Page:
Over the following months, however, Mr Veron and his partner said they were the subject of several threatening phone calls from an unidentified male caller.

According to reports, the caller told Mr. Veron “you’re costing the builder a lot of money, you don’t know who they are and what they can do” and “you have a newborn on the way, so it is in your best interest to stop the work you are doing”.

A few months later, in September 2019, a site manager from another Watpac site found a mysterious unsigned, typed note on his desk, saying, “My name is Johno. I was paid by Terry Dixon to threaten Moss [Mr Veron] and his family. Terry is a liar and a thief. I was told the union threatened Terry and that’s why I did this on his behalf.

Watpac referred the note to the police and suspended Mr Dixon while he investigated the matter. However, because Mr. Dixon denied sending the note and “Johno” could not be located, Watpac concluded that the allegation was unfounded.

But after the CFMEU raised concerns about the investigation, Watpac agreed to appoint former Victorian detective Stephen Curnow to investigate.

Mr Curnow had previously been chosen by Victorian CFMEU secretary John Setka to investigate who in the state branch was leaking against him. Queensland MUA then hired Mr Curnow to sweep its offices for listening devices.

Mr. Curnow discovered that someone associated with Mr. Dixon was responsible for the note and had done so to discredit Mr. Dixon for personal reasons.

He concluded there was a “high probability” that Mr Dixon provoked the calls, which he said were threatening, intimidating and potentially illegal.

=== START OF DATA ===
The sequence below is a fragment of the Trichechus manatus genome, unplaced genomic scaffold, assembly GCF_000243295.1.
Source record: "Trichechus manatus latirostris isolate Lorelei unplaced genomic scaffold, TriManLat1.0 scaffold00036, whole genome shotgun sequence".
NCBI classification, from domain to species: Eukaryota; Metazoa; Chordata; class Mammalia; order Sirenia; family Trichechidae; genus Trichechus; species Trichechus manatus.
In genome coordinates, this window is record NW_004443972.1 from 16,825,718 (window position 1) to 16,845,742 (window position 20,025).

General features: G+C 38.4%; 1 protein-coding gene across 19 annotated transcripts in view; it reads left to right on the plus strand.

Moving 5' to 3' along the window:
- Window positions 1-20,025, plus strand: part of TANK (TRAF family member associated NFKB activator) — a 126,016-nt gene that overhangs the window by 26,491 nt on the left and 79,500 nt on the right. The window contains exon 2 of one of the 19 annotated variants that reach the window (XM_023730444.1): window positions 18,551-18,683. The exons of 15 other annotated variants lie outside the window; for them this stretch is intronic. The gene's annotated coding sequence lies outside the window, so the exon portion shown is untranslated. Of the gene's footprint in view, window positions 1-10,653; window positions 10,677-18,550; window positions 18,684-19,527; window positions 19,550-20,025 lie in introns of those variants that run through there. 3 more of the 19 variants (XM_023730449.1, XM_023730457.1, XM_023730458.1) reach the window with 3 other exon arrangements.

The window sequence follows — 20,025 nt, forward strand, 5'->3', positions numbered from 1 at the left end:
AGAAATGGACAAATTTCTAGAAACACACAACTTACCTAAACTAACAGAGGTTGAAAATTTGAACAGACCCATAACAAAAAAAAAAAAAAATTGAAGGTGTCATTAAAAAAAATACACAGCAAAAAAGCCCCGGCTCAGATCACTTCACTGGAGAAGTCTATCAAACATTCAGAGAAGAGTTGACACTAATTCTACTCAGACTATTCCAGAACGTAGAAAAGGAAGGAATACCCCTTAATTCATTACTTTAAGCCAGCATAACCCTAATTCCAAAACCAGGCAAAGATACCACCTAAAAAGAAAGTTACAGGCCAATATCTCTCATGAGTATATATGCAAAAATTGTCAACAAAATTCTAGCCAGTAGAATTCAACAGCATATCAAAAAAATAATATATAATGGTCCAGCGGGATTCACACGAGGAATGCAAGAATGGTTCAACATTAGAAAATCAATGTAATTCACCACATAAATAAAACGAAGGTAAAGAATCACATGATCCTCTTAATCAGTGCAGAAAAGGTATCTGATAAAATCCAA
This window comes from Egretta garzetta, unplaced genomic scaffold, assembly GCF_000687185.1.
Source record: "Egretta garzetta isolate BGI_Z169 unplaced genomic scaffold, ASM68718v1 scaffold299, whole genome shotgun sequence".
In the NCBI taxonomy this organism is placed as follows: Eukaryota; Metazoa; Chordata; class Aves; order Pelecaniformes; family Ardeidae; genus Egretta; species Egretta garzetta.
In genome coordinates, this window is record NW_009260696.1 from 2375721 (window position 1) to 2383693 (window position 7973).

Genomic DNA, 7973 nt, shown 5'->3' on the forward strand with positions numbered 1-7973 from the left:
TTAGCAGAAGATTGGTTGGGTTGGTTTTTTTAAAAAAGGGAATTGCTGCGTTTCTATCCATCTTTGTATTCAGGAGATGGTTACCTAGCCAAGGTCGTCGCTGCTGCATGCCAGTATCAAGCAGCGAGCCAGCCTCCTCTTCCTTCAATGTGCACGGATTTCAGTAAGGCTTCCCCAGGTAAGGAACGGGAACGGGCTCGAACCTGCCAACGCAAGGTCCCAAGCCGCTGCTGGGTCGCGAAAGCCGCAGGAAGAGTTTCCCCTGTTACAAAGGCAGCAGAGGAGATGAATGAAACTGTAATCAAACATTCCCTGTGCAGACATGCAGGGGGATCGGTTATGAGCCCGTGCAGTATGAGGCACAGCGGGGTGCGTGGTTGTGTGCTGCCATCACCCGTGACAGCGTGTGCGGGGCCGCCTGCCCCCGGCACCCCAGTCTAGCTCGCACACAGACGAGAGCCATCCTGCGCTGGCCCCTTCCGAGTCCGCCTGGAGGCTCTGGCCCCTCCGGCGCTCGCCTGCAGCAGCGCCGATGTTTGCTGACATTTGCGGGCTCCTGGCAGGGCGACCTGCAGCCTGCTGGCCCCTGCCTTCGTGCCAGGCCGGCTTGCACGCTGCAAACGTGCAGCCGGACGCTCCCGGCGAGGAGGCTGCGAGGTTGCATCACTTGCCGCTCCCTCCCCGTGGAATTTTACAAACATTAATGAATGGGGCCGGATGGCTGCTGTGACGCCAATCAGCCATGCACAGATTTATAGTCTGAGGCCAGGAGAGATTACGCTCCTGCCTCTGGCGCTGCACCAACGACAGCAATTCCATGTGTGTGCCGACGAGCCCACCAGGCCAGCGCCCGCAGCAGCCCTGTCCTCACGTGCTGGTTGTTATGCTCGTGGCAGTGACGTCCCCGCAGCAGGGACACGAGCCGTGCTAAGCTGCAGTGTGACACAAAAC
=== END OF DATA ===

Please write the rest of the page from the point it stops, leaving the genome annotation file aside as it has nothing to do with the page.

Although Mr Dixon verbally denied involvement, he failed to attend a meeting to justify why he should not be fired, submitting a medical certificate instead and initiating a workers’ compensation case.

Four months later, Watpac concluded that Mr Dixon had refused the opportunity to respond and fired him for gross misconduct.

Mr Dixon claimed the sacking was due to a campaign of ‘industrial intimidation and harassment’ by the CFMEU, which he said included a ‘confirmed’ allegation that he assaulted a union organizer and thereby violated his right at work not to be bullied.

He alleged that Watpac only agreed to appoint Mr Curnow as an investigator because of union pressure and argued that the report’s reasoning was flawed.

He also claimed, without evidence, that someone within the CFMEU told him the union had agreed to work at a Watpac site in Victoria over the Christmas holidays on the condition that he be fired from Watpac SA.

Watpac denied the allegations and said the fundamental reason for Mr Dixon’s dismissal was his “unlawful and intimidating behavior towards other staff”.

Judge Brown ordered the case to be settled for a five-day trial on March 20, 2023.